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Underhill v. Coleman Co., Inc.

United States District Court, S.D. Illinois

May 2, 2014

PAULA UNDERHILL, Individually and as Special Administrator of the Estate of Galen Underhill, and SEAN UNDERHILL, Plaintiffs,
v.
COLEMAN COMPANY, INC., Defendant.

MEMORANDUM AND ORDER

J. PHIL GILBERT, District Judge.

This matter comes before the Court on plaintiffs Paula Underhill's and Sean Underhill's ("Plaintiffs") motion to exclude the expert testimony of Dr. Richard Roby (Doc. 112); and defendant Coleman Company, Inc.'s ("Coleman") motions to exclude the expert testimony of Eileen Kirkpatrick (Doc. 138), Robert Engberg (Doc. 139), and Dr. Gary Hutter (Doc. 141). Coleman filed a response (Doc. 126) to Plaintiffs' motion to exclude the testimony of Dr. Roby to which Plaintiffs replied (Doc. 127). Plaintiffs filed responses (Doc. 153, 161 & 164) to Coleman's motions to exclude the testimony of Kirkpatrick, Dr. Engberg, and Dr. Hutter. On March 6 and 7, 2014, the Court held hearings on the motions to exclude the testimony of Drs. Roby and Hutter. For the following reasons the Court denies Plaintiffs' motion to exclude the testimony of Dr. Roby (Doc. 112), grants in part and denies in part Coleman's motion to exclude the testimony of Dr. Hutter (Doc. 141), grants Coleman's motion to exclude the testimony of Engberg (Doc. 139), and denies Coleman's motion to exclude the testimony of Kirkpatrick (Doc. 138).

1. Standard

Admissibility of expert testimony is governed by Federal Rule of Evidence 702, Daubert v. Merrell Dow Pharmaceuticals, Inc., 509 U.S. 579 (1993), and its progeny. In Daubert, the Supreme Court held that Federal Rule of Evidence 702 did not incorporate the "general acceptance" test set forth in Frye v. United States, 54 App. D.C. 46 (D.C. Cir. 1923). Instead, the Court held that Rule 702 required district judges to be gatekeepers for proposed scientific evidence. Daubert, 509 U.S. at 589; see also General Elec. v. Joiner, 522 U.S. 136, 142 (1997). For scientific evidence to be admissible, the Court found, a district court must find it both relevant and reliable; it must be scientific knowledge grounded "in the methods and procedures of science" and consist of more than "subjective belief or unsupported speculation." Daubert, 509 U.S. at 589-90.

In 2000, Rule 702 was amended in response to Daubert. United States v. Conn, 297 F.3d 548, 555 (7th Cir. 2002). In its current form, it reads as follows:

If scientific, technical, or other specialized knowledge will assist the trier of fact to understand the evidence or to determine a fact in issue, a witness qualified as an expert by knowledge, skill, experience, training, or education, may testify thereto in the form of an opinion or otherwise, if (1) the testimony is based upon sufficient facts or data, (2) the testimony is the product of reliable principles and methods, and (3) the witness has applied the principles and methods reliably to the facts of the case.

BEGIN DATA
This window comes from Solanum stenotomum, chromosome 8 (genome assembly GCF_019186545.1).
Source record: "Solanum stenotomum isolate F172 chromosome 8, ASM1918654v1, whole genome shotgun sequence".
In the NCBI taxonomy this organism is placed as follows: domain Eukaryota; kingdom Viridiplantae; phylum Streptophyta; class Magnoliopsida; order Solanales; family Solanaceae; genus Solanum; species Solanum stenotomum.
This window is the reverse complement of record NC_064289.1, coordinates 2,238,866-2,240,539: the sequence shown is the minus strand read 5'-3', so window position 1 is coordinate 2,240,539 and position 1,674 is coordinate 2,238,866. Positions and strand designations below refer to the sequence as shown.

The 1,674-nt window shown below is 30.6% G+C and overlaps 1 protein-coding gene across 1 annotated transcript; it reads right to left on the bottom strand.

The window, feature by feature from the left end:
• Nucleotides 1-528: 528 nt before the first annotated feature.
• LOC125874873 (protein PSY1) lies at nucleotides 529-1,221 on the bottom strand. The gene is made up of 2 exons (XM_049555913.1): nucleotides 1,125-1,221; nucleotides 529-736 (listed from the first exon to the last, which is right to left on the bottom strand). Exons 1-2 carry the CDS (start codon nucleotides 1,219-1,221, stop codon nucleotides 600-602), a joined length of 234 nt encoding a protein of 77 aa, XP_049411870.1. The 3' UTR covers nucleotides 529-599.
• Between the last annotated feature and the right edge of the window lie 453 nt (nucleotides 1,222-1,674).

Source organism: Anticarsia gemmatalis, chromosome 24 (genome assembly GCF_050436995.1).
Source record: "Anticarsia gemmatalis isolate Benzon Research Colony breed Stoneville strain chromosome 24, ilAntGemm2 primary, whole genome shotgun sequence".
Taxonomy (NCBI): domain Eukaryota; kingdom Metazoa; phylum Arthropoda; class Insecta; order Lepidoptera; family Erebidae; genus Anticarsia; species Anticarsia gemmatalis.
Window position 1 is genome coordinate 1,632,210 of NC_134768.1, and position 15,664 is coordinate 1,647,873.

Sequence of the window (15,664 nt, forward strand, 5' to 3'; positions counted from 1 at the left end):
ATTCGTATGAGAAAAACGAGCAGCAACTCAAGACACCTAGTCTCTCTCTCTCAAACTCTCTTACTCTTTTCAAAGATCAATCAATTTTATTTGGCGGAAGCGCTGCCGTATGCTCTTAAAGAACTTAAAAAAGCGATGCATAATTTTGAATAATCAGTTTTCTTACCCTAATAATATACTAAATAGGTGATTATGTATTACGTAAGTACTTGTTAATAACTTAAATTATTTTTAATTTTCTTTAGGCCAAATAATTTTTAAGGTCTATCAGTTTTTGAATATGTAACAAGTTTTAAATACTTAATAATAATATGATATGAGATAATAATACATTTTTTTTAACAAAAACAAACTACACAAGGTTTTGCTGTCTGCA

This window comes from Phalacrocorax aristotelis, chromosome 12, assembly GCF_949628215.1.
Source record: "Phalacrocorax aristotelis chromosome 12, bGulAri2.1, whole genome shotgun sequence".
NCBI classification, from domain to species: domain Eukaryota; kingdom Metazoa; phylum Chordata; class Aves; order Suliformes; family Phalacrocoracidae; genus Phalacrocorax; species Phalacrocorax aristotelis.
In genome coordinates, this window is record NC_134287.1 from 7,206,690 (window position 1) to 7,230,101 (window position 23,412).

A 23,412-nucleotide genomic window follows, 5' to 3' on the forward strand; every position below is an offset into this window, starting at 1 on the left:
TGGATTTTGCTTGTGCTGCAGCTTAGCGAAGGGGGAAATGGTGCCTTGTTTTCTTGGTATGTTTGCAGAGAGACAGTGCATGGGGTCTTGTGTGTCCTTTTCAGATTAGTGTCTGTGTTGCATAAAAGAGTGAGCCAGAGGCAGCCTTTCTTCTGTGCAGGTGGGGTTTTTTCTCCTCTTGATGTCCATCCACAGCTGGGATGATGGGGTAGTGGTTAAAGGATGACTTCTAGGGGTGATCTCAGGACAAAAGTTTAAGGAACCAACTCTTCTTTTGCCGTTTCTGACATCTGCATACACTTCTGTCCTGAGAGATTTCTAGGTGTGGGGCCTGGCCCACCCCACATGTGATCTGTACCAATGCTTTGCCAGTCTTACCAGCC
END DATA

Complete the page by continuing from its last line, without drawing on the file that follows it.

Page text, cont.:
Fed. R. Evid. 702.

When dealing with scientific evidence, the preliminary question is "whether the reasoning or methodology underlying the testimony is scientifically valid and... whether that reasoning or methodology properly can be applied to the facts in issue." Daubert, 509 U.S. at 592-93. Considerations pertinent to this inquiry include whether a theory or technique is capable of being or has been tested, whether it has been subjected to peer review and publication, its known or potential rate of error when applied, and whether it has gained general acceptance. Id. at 593-94; accord Conn, 297 F.3d at 555. Rule 702's advisory committee's note suggests courts also consider:

(5) whether "maintenance standards and controls" exist; (6) whether the testimony relates to "matters growing naturally and directly out of research they have conducted independent of the litigation, " or developed "expressly for purposes of testifying"; (7) "[w]hether the expert has unjustifiably extrapolated from an accepted premise to an unfounded conclusion"; (8) "[w]hether the expert has adequately accounted for obvious alternative explanations"; (9) "[w]hether the expert is being as careful as he would be in his regular professional work outside his paid litigation consulting"; and (10) "[w]hether the field of expertise claimed by the expert is known to reach reliable results for the type of opinion the expert would give."

Fed. R. Evid. 702 advisory committee's note (2000 amends.); accord Fuesting v. Zimmer, Inc., 421 F.3d 528, 534-35 (7th Cir. 2005), vacated in part on other grounds, 448 F.3d 936 (7th Cir. 2006), cert. denied, 127 S.Ct. 1151 (2007).

To determine if an expert is qualified to testify on a particular matter, a court should "consider a proposed expert's full range of practical experience as well as academic or technical training." Smith v. Ford Motor Co., 215 F.3d 713, 718 (7th Cir. 2000). However, generalized knowledge within an area is not necessarily enough to qualify an expert:

[A]n expert's qualifications must be within the same technical area as the subject matter of the expert's testimony; in other words, a person with expertise may only testify as to matters within that person's expertise. Generalized knowledge of a particular subject will not necessarily enable an expert to testify as to a specific subset of the general field of the expert's knowledge.

Martinez v. Sakurai Graphic Sys. Corp., No. 04 C 1274, 2007 WL 2570362, at * 2 (N.D. Ill. Aug. 30, 2007) (citing O'Conner v. Commonwealth Edison Co., 807 F.Supp. 1376, 1390 (C.D. Ill. 1992), aff'd, 13 F.3d 1090 (7th Cir. 1994)). With these standards in mind, the Court will ...


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